Hay and Roy [62] illustrated the effects of the head grade (or solids concentration) on recovery by entrainment by showing significant differences in chromite recovery between different head grades. Cr2O3 head grades of between 25–31% produced recoveries of up to 18%, whereas head grades of between 14–20% only produced recoveries of up to about 6%. This was also well illustrated by Valenta [10] who showed that solids recovery by entrainment increased fourfold with a threefold increase in pulp solids concentration. This corresponded with 2.5 times reduction in PGM grade, which was attributed to increased gangue entrainment. This shows the benefits of operating at lower percent solids, which is also carried through to improvements in valuable mineral recovery due to improved rheological behaviour [65,66]. Obviously, this comes with a loss in residence time or throughput and these different requirements need to be balanced.
Circuit design and residence time is critical in limiting recovery by entrainment of fine particles. Many plants employ multiple stages of cleaning [10], while others bypass cleaning altogether and send rougher concentrates directly to final concentrate. This is unusual and detrimental to grade, as there is usually at least one stage of cleaning to allow for removal of entrained gangue. Another method to deal with the removal of fines by entrainment is froth washing [5,22]. However, this is seldom used in the PGM industry due to the potential for loss of PGMs arising from such treatment. Another method of limiting entrainment, which is utilised for different ore types, is the use of column flotation cells. These cells have deep froths which allow for long froth drainage times, thus limiting recovery by entrainment. In laboratory scale column flotation tests, it was found that froth height had little effect on the water or solids recoveries or on the grade of chromite in the concentrate possibly due to the density of chromite particles [67]. However, columns are seldom used in the PGM industry presumably due to the low energy input which may limit bubble particle collision efficiency for the very fine particle sizes produced during PGM liberation and the inability to maintain the deep froths required for column cells. There are a few examples of column cells within the PGM industry, one of which is discussed by Hay [68]. Two column cells were installed as final cleaners on a PGM plant treating UG2 ore and this reduced the Cr2O3 grade from 4.0% to 2.2%. There was, apparently, no difficulty in maintaining the deep froths required. This is, perhaps, not surprising because, although there are very little floating valuable minerals in UG2 ores, there are relatively large amounts of floatable gangue with which to stabilise the froth. The external sparger on the column cell was driven by a recirculation pump, imparting energy for improved bubble–particle collision, which improved PGM recovery by 6%.
Residence time is another critical factor in limiting recovery by entrainment in fine particle PGM flotation. It is crucial to match the residence time of each bank to the kinetics of the valuable mineral flotation. The residence time of the bank should be just long enough to achieve the desired valuable mineral recovery and not so long as to allow prolonged recovery of entrained and slow floating gangue species. This is usually achieved in the rougher banks but may be very poor in cleaner banks. This is well illustrated by Lima et al. [61] in a discussion of matching the residence time of banks to the relative kinetics of quartz and hematite, which is analogous to the PGM and chromite recovery by true flotation (quartz and PGMs) and entrainment (hematite and chromite). It is worth noting that there are options such as the use of gravity concentration techniques to manage chromite recovery [7,69].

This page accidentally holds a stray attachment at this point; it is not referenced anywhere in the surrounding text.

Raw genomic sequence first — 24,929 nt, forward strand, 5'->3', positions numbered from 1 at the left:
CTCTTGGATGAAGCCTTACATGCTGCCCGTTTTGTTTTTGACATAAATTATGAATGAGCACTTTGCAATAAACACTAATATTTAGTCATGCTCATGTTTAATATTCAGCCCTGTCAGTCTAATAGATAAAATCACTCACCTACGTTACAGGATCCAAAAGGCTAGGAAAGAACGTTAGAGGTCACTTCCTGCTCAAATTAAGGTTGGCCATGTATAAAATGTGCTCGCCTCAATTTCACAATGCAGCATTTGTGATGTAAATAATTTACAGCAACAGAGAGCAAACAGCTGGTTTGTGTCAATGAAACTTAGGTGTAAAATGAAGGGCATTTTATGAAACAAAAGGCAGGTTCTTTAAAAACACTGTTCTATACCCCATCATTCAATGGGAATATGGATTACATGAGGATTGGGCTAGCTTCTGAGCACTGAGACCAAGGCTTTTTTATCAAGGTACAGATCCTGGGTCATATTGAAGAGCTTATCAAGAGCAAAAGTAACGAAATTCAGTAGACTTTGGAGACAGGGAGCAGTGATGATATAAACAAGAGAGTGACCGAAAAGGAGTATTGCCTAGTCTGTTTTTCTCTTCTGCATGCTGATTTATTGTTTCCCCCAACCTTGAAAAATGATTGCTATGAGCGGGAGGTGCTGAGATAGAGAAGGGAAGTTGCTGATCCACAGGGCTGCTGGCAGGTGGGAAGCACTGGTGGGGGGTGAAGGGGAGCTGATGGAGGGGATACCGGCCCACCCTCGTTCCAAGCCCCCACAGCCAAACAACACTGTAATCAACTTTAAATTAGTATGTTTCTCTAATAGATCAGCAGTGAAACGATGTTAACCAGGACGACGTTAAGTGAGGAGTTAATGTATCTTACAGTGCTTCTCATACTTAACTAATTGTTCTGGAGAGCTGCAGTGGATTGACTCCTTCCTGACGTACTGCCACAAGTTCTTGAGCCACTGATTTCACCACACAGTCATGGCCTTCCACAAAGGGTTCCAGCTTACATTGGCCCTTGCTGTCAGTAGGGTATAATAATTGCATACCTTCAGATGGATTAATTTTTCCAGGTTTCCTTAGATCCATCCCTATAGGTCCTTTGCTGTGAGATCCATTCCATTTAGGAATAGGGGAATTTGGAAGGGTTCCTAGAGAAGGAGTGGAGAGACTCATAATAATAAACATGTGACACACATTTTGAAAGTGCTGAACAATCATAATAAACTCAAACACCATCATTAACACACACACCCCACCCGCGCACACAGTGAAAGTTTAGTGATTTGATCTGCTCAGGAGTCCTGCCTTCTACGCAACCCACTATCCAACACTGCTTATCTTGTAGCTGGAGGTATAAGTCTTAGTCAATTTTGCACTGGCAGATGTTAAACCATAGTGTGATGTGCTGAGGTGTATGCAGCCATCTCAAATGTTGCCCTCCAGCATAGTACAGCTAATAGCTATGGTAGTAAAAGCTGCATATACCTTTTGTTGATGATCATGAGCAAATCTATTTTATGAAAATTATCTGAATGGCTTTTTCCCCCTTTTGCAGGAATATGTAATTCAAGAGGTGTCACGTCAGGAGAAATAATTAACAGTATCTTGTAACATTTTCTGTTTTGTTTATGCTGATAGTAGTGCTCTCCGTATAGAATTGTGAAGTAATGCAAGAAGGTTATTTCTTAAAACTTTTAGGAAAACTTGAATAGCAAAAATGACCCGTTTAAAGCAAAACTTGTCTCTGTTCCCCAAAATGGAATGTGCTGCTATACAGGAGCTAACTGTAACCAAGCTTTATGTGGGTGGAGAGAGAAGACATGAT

As mentioned above, the abundance of fine particles in PGM flotation processing has an impact on the froth structure. Achaye et al. [70] showed that there is an exponential increase in froth stability for feed particle sizes below about 50 µm. This was driven, in large part, by the increase in particle surface area recovered to the froth by entrainment, which resulted in a more viscous and more stable froth. This will be true for PGM processing where much of the feed, particularly after secondary and tertiary grinding, is less than 50 µm in size. This drives a circular dependence, where more fines lead to more entrainment, which produces a more stable froth that, in turn, leads to more entrainment.
Reagents, of course, influence both froth stability and entrainment. McFadzean et al. [71] showed that mixtures of alcohol and polypropylene glycol frothers could improve both recovery and grade compared to the sum of their constituents in a UG2 ore. The froth effects were decoupled from the pulp effects to explain this. It was found that the frother blends could improve froth stability while also reducing entrainment. This resulted in improved recovery, due to improved froth stability and improved grade due to less entrainment. Another study by Nyabeze and McFadzean [72] showed that the use of CuSO4 had a similar effect on the froth and not on the pulp phase recovery, as expected. This showed that the addition of CuSO4 destabilised or improved the drainage effect on both Merensky and UG2 ores. At full scale plant performance this translated to improved PGM grades with very slight decreases in recovery. The difference in degree of entrainment was clear, with lower degrees of entrainment observed in the absence of CuSO4 compared to when CuSO4 was used.

6. Rheology and Slimes Coatings